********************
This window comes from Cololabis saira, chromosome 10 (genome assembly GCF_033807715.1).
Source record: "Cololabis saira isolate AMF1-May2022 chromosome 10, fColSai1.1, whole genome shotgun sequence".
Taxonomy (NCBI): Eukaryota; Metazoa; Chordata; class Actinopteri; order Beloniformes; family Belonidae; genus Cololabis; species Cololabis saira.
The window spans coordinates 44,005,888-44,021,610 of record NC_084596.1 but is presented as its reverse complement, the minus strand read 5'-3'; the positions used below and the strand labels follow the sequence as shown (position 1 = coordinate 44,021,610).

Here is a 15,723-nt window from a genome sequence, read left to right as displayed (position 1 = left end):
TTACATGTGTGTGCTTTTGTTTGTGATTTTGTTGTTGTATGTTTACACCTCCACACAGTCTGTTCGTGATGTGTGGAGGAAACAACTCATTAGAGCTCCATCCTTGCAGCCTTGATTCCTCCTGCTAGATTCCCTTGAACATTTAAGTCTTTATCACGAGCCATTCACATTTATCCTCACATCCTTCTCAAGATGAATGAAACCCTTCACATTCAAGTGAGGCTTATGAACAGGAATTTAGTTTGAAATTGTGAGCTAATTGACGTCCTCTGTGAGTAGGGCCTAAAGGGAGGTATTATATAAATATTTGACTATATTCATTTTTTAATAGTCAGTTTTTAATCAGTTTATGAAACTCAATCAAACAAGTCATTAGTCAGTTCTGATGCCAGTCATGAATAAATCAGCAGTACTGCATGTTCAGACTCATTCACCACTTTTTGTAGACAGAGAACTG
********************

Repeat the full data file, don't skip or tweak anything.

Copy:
This window comes from Cololabis saira, chromosome 10 (genome assembly GCF_033807715.1).
Source record: "Cololabis saira isolate AMF1-May2022 chromosome 10, fColSai1.1, whole genome shotgun sequence".
Taxonomy (NCBI): Eukaryota; Metazoa; Chordata; class Actinopteri; order Beloniformes; family Belonidae; genus Cololabis; species Cololabis saira.
The window spans coordinates 44,005,888-44,021,610 of record NC_084596.1 but is presented as its reverse complement, the minus strand read 5'-3'; the positions used below and the strand labels follow the sequence as shown (position 1 = coordinate 44,021,610).

Here is a 15,723-nt window from a genome sequence, read left to right as displayed (position 1 = left end):
TTACATGTGTGTGCTTTTGTTTGTGATTTTGTTGTTGTATGTTTACACCTCCACACAGTCTGTTCGTGATGTGTGGAGGAAACAACTCATTAGAGCTCCATCCTTGCAGCCTTGATTCCTCCTGCTAGATTCCCTTGAACATTTAAGTCTTTATCACGAGCCATTCACATTTATCCTCACATCCTTCTCAAGATGAATGAAACCCTTCACATTCAAGTGAGGCTTATGAACAGGAATTTAGTTTGAAATTGTGAGCTAATTGACGTCCTCTGTGAGTAGGGCCTAAAGGGAGGTATTATATAAATATTTGACTATATTCATTTTTTAATAGTCAGTTTTTAATCAGTTTATGAAACTCAATCAAACAAGTCATTAGTCAGTTCTGATGCCAGTCATGAATAAATCAGCAGTACTGCATGTTCAGACTCATTCACCACTTTTTGTAGACAGAGAACTG